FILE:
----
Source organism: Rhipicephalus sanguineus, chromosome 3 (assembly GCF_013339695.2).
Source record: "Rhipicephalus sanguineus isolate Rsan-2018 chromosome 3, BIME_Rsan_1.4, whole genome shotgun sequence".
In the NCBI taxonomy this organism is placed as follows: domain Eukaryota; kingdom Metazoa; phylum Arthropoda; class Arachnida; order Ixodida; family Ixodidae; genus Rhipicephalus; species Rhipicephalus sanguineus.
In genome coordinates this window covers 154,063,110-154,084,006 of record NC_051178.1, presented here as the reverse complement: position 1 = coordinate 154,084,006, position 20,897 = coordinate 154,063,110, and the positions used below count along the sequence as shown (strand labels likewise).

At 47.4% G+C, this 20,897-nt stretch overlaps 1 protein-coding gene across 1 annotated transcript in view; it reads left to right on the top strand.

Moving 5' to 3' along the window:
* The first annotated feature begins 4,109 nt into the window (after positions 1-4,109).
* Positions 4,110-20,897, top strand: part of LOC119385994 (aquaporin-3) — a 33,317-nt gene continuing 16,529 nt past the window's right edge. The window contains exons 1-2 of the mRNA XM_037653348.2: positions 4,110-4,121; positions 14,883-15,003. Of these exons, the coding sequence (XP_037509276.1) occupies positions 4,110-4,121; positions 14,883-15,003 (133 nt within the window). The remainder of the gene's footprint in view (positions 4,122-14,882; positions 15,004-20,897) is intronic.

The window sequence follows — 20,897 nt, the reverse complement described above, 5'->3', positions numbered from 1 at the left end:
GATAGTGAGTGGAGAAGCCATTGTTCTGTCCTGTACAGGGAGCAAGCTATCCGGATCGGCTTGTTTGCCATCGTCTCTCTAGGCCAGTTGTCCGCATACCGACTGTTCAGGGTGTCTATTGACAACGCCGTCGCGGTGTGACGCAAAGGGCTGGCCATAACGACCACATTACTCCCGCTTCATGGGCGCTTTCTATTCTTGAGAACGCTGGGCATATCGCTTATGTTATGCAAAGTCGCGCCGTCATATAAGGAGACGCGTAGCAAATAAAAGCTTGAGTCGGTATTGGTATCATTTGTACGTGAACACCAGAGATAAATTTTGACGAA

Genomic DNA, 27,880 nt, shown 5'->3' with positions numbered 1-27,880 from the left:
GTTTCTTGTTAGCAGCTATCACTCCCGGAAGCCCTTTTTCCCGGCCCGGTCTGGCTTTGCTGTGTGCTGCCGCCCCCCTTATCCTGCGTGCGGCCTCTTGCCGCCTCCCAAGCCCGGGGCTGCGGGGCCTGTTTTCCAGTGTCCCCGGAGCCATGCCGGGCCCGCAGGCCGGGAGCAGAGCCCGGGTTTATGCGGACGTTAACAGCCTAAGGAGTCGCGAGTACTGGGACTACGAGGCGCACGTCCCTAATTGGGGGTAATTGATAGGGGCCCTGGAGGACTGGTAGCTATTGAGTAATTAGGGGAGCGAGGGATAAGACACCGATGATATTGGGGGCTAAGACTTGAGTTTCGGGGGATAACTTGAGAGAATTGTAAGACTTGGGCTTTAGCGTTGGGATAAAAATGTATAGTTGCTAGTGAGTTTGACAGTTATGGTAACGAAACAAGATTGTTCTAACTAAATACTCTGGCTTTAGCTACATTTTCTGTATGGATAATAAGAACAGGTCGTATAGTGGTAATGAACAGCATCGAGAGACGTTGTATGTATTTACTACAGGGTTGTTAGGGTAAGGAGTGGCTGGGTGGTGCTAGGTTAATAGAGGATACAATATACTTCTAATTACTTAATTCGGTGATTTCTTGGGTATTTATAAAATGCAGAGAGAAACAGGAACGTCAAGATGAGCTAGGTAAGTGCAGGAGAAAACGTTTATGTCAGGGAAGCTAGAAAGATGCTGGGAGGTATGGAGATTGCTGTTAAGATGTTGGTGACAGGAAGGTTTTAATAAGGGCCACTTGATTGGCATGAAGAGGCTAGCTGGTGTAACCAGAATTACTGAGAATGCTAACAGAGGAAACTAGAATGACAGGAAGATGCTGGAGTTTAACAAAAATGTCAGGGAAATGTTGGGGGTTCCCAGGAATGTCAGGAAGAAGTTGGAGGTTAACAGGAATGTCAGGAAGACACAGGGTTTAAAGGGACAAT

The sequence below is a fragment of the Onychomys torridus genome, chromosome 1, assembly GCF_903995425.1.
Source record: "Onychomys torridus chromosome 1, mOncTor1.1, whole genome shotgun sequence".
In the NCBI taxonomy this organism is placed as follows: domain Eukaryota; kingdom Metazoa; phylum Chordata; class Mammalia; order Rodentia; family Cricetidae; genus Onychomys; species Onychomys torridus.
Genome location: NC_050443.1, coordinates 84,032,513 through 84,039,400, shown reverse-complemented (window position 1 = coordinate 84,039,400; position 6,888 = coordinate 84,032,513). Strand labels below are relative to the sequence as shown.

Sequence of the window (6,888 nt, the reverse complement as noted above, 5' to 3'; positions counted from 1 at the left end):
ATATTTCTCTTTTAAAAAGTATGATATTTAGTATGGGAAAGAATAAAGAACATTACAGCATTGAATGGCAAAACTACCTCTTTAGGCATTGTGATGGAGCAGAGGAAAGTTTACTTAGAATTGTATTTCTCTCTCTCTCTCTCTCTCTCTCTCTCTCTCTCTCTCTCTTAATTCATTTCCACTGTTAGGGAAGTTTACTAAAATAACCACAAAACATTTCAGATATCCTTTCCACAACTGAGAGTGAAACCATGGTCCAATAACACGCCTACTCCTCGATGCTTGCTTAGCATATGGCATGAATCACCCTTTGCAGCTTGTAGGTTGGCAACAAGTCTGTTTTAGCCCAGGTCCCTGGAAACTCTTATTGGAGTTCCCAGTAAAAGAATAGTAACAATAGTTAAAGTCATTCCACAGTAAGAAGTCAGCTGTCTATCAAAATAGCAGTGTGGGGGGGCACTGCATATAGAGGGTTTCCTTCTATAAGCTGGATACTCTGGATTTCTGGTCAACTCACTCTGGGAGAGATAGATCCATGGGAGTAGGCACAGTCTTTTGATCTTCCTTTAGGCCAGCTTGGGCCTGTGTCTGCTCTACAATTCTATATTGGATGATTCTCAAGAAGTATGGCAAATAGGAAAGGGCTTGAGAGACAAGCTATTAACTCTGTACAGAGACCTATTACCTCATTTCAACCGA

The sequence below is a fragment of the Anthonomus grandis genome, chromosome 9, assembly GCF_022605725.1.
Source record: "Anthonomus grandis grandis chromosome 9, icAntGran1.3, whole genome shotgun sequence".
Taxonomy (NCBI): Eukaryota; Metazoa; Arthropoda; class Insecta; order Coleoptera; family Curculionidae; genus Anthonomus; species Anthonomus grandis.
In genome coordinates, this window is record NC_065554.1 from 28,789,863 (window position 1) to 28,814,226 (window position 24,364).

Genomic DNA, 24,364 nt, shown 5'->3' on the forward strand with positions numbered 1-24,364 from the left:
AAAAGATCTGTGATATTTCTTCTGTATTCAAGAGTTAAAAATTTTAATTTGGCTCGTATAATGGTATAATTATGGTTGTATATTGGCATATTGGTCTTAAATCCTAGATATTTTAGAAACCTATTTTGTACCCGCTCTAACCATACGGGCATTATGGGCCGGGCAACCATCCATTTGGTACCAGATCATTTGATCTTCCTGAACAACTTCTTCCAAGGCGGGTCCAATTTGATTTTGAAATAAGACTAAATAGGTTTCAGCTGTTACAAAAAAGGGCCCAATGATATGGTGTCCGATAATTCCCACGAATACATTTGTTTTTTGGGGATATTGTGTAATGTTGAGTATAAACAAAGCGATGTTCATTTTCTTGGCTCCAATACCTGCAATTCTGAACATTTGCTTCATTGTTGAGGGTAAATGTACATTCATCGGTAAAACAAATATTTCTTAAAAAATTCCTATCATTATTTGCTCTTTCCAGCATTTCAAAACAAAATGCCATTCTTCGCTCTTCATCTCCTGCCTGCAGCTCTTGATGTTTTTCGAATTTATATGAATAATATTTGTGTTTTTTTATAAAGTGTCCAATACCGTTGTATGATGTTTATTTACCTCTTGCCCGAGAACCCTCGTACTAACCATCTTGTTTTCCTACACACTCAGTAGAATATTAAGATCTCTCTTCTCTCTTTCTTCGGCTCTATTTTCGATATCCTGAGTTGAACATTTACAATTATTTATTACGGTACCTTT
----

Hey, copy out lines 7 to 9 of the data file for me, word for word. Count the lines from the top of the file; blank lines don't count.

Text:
* The first annotated feature begins 4,109 nt into the window (after positions 1-4,109).
* Positions 4,110-20,897, top strand: part of LOC119385994 (aquaporin-3) — a 33,317-nt gene continuing 16,529 nt past the window's right edge. The window contains exons 1-2 of the mRNA XM_037653348.2: positions 4,110-4,121; positions 14,883-15,003. Of these exons, the coding sequence (XP_037509276.1) occupies positions 4,110-4,121; positions 14,883-15,003 (133 nt within the window). The remainder of the gene's footprint in view (positions 4,122-14,882; positions 15,004-20,897) is intronic.

The window sequence follows — 20,897 nt, the reverse complement described above, 5'->3', positions numbered from 1 at the left end: